Meanwhile, NAA executives deliberated over the options of ignoring the USAAC-MD versus making one more try to convince the AFPB. As Schmued recalled: "One afternoon, “Dutch” Kindelberger came into my office and asked, “Ed, do we want to build P-40s here?” I replied, “Well, ‘Dutch,’ don’t let us build an obsolete airplane, let’s build a new one. We can design and build a better one.” And that’s exactly what he wanted to hear. So he said: “Ed, I’m going to Great Britain in about two weeks and I need an inboard profile, three-view drawing, performance estimates, weight estimate, specifications and some detail drawings on the gun installation to take along. Then I would like to sell that new airplane that you developed.” He said the rules for design were simple. Make it the fastest airplane you can and build it around a man that is 5ft 10in tall and weighs 140lb. It should have two 20mm cannon in each wing and it should meet all the design requirements of the USAAC." (12)

Schmued said that he looked around to find an engineer or somebody in the organisation that met the weight and height requirements set by Kindelberger. They found a man fitting the description in their Engineering Department. It was Arthur C. ‘Art’ Chester, who would later become project manager of Mustang engine installations. Therefore the airframe and cockpit were designed around him.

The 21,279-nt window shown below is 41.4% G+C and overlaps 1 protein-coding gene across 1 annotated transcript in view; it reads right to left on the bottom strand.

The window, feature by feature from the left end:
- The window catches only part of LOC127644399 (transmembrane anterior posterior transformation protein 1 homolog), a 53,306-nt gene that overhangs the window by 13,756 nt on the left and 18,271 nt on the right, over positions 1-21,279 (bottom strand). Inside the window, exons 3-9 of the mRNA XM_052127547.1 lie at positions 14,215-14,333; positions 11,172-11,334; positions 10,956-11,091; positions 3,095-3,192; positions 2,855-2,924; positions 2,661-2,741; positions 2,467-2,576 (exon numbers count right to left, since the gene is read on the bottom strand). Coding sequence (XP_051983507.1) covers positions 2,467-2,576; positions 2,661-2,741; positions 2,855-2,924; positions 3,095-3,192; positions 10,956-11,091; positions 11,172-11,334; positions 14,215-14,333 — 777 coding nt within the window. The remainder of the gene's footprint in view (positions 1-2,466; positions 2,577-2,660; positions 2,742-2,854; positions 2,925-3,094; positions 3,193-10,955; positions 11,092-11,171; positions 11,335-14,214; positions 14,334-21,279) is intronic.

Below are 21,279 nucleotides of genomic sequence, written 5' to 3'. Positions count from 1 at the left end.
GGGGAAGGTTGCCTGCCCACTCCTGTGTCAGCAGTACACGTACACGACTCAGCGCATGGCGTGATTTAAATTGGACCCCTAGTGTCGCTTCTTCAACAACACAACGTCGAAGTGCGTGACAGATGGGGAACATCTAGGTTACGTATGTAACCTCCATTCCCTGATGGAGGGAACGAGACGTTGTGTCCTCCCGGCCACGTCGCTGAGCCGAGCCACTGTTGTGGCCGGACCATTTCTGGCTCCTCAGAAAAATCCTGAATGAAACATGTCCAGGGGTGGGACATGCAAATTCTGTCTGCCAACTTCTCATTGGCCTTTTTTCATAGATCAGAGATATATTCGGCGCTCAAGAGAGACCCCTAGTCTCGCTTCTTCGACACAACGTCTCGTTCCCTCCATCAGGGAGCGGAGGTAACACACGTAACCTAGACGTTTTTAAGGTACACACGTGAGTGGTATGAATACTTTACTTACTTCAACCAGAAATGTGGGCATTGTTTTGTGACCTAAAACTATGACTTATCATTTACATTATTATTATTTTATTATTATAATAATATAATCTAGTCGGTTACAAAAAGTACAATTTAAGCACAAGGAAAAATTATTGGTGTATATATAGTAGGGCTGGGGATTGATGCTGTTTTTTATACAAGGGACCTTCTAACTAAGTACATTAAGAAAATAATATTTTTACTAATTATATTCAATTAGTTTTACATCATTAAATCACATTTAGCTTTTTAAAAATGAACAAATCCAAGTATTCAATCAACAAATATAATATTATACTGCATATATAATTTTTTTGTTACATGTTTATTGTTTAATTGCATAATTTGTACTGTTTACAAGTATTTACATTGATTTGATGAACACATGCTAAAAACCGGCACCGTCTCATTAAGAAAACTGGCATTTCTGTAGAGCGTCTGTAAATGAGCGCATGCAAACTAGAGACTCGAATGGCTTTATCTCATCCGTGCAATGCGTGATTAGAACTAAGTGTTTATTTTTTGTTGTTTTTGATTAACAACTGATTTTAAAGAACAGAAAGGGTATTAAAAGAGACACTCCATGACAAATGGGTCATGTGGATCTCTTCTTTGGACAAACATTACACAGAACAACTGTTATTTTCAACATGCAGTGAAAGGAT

He had also prepared the three-view drawings and reports of the new fighter.

The P-509 is the first known example of NAA’s introduction of the “Meredith Effect” ramjet exhaust cooling approach. The design also retained the same airfoil as the P-500, which was the NACA 2516-34. The only difference was that it had a longer fuselage and larger empennage. The very first drawing of the P-509-1 was in NAA's “Preliminary Design Data – Single Seat Pursuit (Allison Engine) – General” report, which was completed around December 18th, 1939.

In this report, the P-509 was assigned the slightly less powerful Allison V-1710-35 engine, and lacked armor and self-sealing wing fuel tanks.